The fixation of lecture notes

My general workflow is to write notes by hand the first time I teach something. If I teach it again, I type up those notes— making changes as I do— and print them out. When I teach it the time after that, I pencil in revisions on the print out from the time before. For things I teach many times, I eventually incorporate the revisions into the file and print a fresh copy.

This means that I’m not just phoning in the same lecture every time, but I’m also not starting from scratch every time. Incremental refinement.

Today I’m teaching Peirce’s essay “The Fixation of Belief” in my Understanding Science class. I was preparing for class and realized that my marked printout was originally composed for Understanding Science in Fall 2012. Since it’s been almost ten years, I figure it’s time to revise the file and print a fresh one.

Celebration and title ruminations

I just found out today that my book on the philosophy of cover songs has been accepted for publication! Both referees said that the manuscript could be published as is, but of course went on for pages with comments about how it might be improved.

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The limits of risk

My paper, The scope of inductive risk, has been accepted at the journal Metaphilosophy. I’m told it will appear in the January 2022 issue.

Abstract: The Argument from Inductive Risk (AIR) is taken to show that values are inevitably involved in making judgements or forming beliefs. After reviewing this conclusion, I pose cases which are prima facie counterexamples: the unreflective application of conventions, use of black-boxed instruments, reliance on opaque algorithms, and unskilled observation reports. These cases are counterexamples to the AIR posed in ethical terms as a matter of personal values. Nevertheless, it need not be understood in those terms. The values which load a theory choice may be those of institutions or past actors. This means that the challenge of responsibly handling inductive risk is not merely an ethical issue, but is also social, political, and historical.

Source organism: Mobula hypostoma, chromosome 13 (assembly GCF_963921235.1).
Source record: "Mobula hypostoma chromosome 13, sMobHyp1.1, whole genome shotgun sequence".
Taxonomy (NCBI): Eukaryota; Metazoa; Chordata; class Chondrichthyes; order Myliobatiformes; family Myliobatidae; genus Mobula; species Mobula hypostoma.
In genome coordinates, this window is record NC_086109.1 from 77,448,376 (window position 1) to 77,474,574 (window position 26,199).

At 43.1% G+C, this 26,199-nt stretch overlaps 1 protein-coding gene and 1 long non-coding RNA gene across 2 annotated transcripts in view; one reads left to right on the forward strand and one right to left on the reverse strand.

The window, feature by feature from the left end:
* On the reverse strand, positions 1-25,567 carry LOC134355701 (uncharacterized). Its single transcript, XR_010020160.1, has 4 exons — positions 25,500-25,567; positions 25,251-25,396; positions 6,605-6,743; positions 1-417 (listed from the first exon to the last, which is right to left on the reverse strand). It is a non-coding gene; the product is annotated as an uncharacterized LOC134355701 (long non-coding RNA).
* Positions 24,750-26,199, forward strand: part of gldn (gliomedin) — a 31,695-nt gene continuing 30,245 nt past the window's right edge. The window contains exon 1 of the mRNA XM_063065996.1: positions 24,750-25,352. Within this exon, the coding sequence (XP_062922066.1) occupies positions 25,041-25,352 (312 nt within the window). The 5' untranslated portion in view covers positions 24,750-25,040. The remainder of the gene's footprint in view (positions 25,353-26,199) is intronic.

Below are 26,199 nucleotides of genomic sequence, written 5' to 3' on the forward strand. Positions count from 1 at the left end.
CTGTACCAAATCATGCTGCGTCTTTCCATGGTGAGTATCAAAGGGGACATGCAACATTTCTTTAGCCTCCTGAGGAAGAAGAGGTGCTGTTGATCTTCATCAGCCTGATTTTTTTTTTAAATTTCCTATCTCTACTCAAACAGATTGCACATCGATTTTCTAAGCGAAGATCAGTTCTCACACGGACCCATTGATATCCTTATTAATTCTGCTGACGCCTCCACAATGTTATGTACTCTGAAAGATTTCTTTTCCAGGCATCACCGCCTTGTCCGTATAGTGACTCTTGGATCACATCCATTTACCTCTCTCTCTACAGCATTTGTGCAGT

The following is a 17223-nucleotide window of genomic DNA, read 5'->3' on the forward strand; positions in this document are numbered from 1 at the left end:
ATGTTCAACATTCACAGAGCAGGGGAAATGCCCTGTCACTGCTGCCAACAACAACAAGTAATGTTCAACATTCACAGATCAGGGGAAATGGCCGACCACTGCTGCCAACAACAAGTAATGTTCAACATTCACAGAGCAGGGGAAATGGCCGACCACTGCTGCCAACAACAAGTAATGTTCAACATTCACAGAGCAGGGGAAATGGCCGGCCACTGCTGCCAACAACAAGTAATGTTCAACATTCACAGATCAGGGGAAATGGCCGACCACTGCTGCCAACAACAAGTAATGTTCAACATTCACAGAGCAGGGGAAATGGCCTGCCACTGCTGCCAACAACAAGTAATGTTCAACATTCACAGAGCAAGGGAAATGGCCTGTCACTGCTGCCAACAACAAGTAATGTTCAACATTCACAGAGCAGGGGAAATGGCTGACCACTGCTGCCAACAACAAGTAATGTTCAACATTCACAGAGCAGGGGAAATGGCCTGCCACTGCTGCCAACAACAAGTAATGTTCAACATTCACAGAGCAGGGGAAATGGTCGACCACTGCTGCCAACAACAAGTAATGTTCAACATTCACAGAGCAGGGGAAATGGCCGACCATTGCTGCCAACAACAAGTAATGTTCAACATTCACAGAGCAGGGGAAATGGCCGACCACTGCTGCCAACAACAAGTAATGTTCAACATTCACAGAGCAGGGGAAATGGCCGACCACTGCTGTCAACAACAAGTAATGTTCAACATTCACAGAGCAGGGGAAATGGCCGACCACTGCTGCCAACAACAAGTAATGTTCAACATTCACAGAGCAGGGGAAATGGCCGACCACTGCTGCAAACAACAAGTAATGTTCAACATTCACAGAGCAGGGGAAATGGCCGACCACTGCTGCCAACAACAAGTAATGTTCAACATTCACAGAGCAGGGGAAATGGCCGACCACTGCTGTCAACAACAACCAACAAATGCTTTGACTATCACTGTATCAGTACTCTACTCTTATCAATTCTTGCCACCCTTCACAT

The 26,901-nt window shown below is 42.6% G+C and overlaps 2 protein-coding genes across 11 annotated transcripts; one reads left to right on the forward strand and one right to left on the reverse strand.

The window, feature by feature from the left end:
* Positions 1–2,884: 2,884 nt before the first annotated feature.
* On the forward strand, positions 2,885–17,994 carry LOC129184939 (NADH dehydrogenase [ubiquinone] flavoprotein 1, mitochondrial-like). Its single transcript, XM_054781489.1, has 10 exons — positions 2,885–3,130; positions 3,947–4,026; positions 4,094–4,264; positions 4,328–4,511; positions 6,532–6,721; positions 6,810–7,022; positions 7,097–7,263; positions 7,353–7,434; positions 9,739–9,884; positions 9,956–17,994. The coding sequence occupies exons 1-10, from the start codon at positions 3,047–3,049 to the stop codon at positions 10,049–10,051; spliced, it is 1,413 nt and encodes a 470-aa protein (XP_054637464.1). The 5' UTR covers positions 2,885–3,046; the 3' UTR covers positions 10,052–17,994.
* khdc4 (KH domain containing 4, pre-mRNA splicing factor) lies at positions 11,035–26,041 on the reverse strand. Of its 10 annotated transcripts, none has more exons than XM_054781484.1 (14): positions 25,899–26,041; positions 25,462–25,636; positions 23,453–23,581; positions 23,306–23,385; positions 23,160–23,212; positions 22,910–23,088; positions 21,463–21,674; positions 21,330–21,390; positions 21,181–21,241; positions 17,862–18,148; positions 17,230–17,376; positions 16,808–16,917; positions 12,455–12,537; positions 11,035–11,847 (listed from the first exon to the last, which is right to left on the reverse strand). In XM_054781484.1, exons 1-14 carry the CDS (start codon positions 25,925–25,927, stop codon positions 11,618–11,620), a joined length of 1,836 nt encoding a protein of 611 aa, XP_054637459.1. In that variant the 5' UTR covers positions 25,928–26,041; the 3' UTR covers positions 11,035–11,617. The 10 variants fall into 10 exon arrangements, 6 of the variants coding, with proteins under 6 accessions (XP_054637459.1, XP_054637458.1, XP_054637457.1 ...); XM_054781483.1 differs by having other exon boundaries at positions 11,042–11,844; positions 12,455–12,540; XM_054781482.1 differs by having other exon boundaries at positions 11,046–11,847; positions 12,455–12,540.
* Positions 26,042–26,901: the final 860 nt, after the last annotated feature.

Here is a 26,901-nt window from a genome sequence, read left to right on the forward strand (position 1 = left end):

Season songs’ revenge

One side effect of the pandemic is that I’m out and about less, so I hear less programmed Christmas music. Here’s a flashback to pre-pandemic times, when I did a series of posts about my favorite holiday songs. I’m not sure the list would be any different this year.

  1. Fairytale of New York
  2. The Boar’s Head
  3. Fuck You If You Don’t Like Christmas
  4. I Heard the Bells on Christmas Day
  5. It Came Upon the Midnight Clear
  6. Good King Wenceslas
  7. Greensleeves
a boar carrying a tray of food

Every video has an equal and opposite reaction video

I’m not a big fan of reaction videos as a genre, but Glamour‘s second-order reaction video series You Sang My Song is an exception. A star watches YouTube1 covers of their hits, and then the people who made each cover watches the reaction video of the star watching their cover. The stars sometimes get genuinely excited. The YouTubers are often genuinely verklempt.2

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Sucking on a chili dog

One thing about cover songs is that there are a lot of weird edge cases. And so people ask What does your account say about… some oddity that they have in mind. For example: What does your account say about Tom McGovern’s video where he plays John Melloncamp’s “Jack and Diane” but replaces the usual lyrics with permutations of the phrase “suckin’ on a chili dog”?

The answer is a bit convoluted.

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Why I don’t give a definition of “cover”, Christmas in October edition

In a remembrance of his friend Rob Aldridge, Rick Beato recounts being in a band with him. They were playing Christmas songs in a bar. The proprietor interrupted their set and said that he thought they were going to play covers.

Aldridge replied, “What are you talking about? We didn’t write these songs!”

Unamused, the proprietor paid them for the gig on the condition that they stop playing immediately.

a donkey with a harp